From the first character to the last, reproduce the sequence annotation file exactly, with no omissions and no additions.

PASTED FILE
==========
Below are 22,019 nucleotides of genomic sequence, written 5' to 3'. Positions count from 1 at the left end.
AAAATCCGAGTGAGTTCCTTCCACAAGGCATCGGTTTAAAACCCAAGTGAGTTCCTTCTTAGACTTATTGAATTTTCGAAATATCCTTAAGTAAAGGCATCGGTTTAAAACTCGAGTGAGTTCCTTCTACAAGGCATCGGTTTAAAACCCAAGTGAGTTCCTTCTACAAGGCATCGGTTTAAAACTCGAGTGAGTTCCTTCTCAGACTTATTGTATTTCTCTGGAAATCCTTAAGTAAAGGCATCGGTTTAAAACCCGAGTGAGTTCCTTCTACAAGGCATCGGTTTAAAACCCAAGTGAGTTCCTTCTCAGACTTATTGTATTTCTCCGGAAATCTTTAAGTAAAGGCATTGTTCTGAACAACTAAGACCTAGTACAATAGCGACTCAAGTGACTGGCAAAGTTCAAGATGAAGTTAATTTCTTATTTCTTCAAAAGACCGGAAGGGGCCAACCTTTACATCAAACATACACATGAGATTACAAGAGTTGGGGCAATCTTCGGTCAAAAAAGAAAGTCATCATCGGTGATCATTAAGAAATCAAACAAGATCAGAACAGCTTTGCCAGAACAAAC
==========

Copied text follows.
Below are 22,019 nucleotides of genomic sequence, written 5' to 3'. Positions count from 1 at the left end.
AAAATCCGAGTGAGTTCCTTCCACAAGGCATCGGTTTAAAACCCAAGTGAGTTCCTTCTTAGACTTATTGAATTTTCGAAATATCCTTAAGTAAAGGCATCGGTTTAAAACTCGAGTGAGTTCCTTCTACAAGGCATCGGTTTAAAACCCAAGTGAGTTCCTTCTACAAGGCATCGGTTTAAAACTCGAGTGAGTTCCTTCTCAGACTTATTGTATTTCTCTGGAAATCCTTAAGTAAAGGCATCGGTTTAAAACCCGAGTGAGTTCCTTCTACAAGGCATCGGTTTAAAACCCAAGTGAGTTCCTTCTCAGACTTATTGTATTTCTCCGGAAATCTTTAAGTAAAGGCATTGTTCTGAACAACTAAGACCTAGTACAATAGCGACTCAAGTGACTGGCAAAGTTCAAGATGAAGTTAATTTCTTATTTCTTCAAAAGACCGGAAGGGGCCAACCTTTACATCAAACATACACATGAGATTACAAGAGTTGGGGCAATCTTCGGTCAAAAAAGAAAGTCATCATCGGTGATCATTAAGAAATCAAACAAGATCAGAACAGCTTTGCCAGAACAAAC